The movement challenging the criminal justice system’s treatment of black people continues to build this week. On Monday morning, Bay Area organizers blockaded entrances to Oakland Police Department headquarters and brought traffic to a standstill on nearby Interstate 880. In Los Angeles, attorneys staged a die-in at a downtown courthouse on Tuesday. More than 100 protesters lay in the rain holding signs that read “Lawyers 4 black lives” and “No one is above the law.”
Actions such as these in California follow a weekend of nationwide protests that brought tens of thousands to marches and rallies in New York, D.C., Boston and elsewhere. For three weeks, since a Staten Island grand jury decided there was no need for the officer who killed Eric Garner to stand trial, people have been in the streets. And the policy experts and activists I’ve spoken to this week say the movement is only growing.
Matt Nelson, organizing director at the national racial justice organization ColorOfChange, has participated in actions in Ferguson, Oakland and Berkeley. He said the use of force by police, such as the plainclothes officer who pulled a gun on a crowd in Oakland and excessive use of teargas is building the movement by further politicizing protesters.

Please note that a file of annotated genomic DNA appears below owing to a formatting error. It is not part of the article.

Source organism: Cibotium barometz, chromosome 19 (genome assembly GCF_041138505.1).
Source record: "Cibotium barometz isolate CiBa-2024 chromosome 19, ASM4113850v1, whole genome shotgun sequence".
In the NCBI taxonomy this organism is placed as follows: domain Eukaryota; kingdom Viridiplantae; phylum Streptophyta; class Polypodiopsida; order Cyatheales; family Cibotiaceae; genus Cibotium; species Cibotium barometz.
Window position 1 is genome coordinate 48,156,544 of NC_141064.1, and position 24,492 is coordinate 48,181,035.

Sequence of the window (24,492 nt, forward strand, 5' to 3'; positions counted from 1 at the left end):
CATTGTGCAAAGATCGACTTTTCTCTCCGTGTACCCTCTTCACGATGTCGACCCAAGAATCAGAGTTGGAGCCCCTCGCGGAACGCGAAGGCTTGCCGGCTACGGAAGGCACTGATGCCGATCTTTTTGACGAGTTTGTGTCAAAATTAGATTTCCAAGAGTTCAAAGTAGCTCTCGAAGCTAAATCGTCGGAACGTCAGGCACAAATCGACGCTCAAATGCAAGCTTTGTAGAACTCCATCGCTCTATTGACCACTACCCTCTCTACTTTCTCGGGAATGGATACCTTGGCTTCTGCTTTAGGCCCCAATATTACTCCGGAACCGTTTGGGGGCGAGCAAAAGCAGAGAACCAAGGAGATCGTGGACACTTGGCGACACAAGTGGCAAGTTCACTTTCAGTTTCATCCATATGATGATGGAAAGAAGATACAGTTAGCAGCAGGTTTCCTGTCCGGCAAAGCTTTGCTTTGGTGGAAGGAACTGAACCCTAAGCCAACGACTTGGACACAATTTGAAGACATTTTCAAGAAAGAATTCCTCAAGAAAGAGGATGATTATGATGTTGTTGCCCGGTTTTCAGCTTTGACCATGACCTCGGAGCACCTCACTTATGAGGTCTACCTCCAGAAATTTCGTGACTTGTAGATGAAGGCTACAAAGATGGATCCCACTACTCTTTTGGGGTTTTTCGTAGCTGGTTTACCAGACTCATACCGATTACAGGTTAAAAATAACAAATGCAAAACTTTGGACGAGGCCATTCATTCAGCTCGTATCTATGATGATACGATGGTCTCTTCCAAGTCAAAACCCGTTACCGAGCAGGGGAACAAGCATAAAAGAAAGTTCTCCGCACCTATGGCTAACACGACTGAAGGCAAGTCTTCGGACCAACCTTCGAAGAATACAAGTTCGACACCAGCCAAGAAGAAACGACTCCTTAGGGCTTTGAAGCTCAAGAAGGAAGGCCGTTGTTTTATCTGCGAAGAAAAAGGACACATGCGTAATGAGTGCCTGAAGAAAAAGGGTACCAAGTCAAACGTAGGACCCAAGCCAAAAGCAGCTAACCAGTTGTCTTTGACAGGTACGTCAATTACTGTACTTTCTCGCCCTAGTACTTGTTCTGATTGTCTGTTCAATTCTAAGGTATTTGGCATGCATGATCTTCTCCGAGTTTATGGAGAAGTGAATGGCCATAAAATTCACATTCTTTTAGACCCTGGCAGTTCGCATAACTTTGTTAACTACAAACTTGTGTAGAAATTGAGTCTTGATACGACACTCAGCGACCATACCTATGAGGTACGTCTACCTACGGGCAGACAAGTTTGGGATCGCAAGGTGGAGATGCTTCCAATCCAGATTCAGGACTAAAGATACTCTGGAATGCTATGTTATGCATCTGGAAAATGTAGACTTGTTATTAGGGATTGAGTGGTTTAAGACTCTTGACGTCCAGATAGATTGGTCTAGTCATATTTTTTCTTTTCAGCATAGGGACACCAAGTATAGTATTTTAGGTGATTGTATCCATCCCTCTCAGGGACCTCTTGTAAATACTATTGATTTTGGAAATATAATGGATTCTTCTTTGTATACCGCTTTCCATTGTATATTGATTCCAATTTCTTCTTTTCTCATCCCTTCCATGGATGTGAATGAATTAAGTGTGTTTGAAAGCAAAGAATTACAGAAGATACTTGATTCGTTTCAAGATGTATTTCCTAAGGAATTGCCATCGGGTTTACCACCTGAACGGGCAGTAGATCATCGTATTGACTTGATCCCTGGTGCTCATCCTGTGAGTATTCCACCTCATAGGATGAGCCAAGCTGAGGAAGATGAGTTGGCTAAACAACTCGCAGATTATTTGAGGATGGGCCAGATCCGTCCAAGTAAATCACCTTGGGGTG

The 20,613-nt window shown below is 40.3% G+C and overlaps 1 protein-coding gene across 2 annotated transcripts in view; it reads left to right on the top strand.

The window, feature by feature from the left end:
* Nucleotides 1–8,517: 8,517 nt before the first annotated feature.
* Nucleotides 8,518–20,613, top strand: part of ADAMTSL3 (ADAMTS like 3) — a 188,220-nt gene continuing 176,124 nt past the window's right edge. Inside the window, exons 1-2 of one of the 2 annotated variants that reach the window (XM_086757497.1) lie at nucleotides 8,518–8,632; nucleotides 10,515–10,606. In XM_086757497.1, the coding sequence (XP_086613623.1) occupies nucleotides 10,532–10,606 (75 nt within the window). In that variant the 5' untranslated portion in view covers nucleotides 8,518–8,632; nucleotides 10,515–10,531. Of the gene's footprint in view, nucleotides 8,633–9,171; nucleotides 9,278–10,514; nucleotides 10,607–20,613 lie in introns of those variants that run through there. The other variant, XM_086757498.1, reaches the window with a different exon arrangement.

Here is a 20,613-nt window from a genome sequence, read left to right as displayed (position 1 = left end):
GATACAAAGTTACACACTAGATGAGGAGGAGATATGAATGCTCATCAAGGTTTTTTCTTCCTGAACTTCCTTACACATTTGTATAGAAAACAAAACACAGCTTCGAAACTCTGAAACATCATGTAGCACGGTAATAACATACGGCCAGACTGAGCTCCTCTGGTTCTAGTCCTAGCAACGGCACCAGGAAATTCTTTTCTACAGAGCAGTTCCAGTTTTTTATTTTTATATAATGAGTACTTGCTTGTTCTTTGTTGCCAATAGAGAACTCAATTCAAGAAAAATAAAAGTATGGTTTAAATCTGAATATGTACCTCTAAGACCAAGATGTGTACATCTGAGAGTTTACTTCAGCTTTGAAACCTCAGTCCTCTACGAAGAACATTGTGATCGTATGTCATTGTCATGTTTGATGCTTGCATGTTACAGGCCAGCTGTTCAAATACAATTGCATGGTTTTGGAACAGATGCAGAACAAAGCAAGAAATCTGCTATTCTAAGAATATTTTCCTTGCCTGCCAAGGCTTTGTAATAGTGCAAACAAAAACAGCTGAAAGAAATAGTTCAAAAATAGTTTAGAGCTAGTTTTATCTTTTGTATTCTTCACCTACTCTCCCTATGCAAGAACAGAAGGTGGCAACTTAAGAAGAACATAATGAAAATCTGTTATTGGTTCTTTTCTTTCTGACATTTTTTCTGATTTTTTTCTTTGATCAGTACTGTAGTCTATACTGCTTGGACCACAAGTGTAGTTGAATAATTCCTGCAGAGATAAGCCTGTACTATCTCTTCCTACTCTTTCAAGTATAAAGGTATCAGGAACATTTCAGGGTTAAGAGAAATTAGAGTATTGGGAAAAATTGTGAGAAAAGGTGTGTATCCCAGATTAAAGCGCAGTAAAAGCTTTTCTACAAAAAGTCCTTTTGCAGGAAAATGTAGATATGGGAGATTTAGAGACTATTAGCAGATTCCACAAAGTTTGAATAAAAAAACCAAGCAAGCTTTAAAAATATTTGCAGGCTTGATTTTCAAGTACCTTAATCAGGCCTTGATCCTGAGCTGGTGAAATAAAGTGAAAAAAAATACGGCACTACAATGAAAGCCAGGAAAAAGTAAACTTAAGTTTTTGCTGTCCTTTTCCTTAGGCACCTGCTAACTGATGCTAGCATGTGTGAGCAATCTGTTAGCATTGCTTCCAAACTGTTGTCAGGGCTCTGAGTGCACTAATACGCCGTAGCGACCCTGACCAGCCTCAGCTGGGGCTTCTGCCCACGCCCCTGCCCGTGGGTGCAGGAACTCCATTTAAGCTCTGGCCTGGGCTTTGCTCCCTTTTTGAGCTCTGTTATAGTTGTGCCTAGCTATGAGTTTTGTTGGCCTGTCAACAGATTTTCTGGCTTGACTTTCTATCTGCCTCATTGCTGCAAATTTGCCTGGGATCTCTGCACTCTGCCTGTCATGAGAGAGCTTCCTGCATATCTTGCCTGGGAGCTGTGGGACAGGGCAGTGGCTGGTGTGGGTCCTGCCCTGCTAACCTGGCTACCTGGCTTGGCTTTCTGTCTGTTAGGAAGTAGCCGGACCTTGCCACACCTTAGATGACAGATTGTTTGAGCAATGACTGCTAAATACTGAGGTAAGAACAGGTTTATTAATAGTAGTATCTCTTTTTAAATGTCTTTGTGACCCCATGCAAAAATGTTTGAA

“There are so many people out protesting police violence who are then met with police violence,” Nelson said. “If they didn’t understand how a Mike Brown or an Eric Garner could happen, they understand after a night of protest how a police interaction can become very violent and even deadly.”
I met Sharena Thomas, co-founder of the People’s Community Medics, as she and her children left Saturday’s rally in Oakland. Thomas told me she was compelled to start her organization, which trains volunteers how to provide emergency first aid, after participating in a committee that independently investigated the shooting death of Oscar Grant, an unarmed black man, by Bay Area Rapid Transit (BART) police in 2009. She told me she’s frustrated by the way some media outlets portray today’s mobilizations. “They just think we’re just some angry people fighting over Mike Brown and not the whole crooked justice system,” Thomas said.
Organizers in the movement are taking the “whole crooked” system as their target. So how to force a change of that magnitude? Last week, ABC News asked Tory Russell, an organizer with Hands Up United in Ferguson, for his take on the Obama administration’s plan to put more than $260 million toward funding police body cameras and training. Russell responded: “A body camera… doesn’t change the minds and the hearts of the police officers. I think we need to just remove racial bias in the system.” Mervyn Marcano of FergusonAction.com, a coalition of organizations working on police violence in Ferguson and nationwide, highlighted the importance of challenging implicit bias, or the unconscious anti-black stereotypes and fears that officers (and Americans more broadly) hold. “If you think body cameras and civilian review are going to get at these questions, you’re missing the point about how these officers walk around in our communities,” he told me.